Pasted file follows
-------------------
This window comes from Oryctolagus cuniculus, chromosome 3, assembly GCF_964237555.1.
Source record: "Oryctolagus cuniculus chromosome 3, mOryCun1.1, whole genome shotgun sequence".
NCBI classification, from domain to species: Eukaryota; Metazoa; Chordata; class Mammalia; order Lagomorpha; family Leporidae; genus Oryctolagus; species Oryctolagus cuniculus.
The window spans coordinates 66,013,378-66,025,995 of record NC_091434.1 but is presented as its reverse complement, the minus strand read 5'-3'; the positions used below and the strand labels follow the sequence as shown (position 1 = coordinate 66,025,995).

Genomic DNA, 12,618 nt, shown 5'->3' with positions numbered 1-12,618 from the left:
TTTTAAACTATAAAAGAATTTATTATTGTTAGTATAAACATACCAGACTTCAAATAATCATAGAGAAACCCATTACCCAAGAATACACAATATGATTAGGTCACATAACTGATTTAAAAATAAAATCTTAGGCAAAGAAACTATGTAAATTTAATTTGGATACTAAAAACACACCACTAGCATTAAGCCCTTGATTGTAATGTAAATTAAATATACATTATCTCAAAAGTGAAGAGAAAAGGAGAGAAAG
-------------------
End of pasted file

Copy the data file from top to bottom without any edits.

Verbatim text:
This window comes from Oryctolagus cuniculus, chromosome 3, assembly GCF_964237555.1.
Source record: "Oryctolagus cuniculus chromosome 3, mOryCun1.1, whole genome shotgun sequence".
NCBI classification, from domain to species: Eukaryota; Metazoa; Chordata; class Mammalia; order Lagomorpha; family Leporidae; genus Oryctolagus; species Oryctolagus cuniculus.
The window spans coordinates 66,013,378-66,025,995 of record NC_091434.1 but is presented as its reverse complement, the minus strand read 5'-3'; the positions used below and the strand labels follow the sequence as shown (position 1 = coordinate 66,025,995).

Genomic DNA, 12,618 nt, shown 5'->3' with positions numbered 1-12,618 from the left:
TTTTAAACTATAAAAGAATTTATTATTGTTAGTATAAACATACCAGACTTCAAATAATCATAGAGAAACCCATTACCCAAGAATACACAATATGATTAGGTCACATAACTGATTTAAAAATAAAATCTTAGGCAAAGAAACTATGTAAATTTAATTTGGATACTAAAAACACACCACTAGCATTAAGCCCTTGATTGTAATGTAAATTAAATATACATTATCTCAAAAGTGAAGAGAAAAGGAGAGAAAG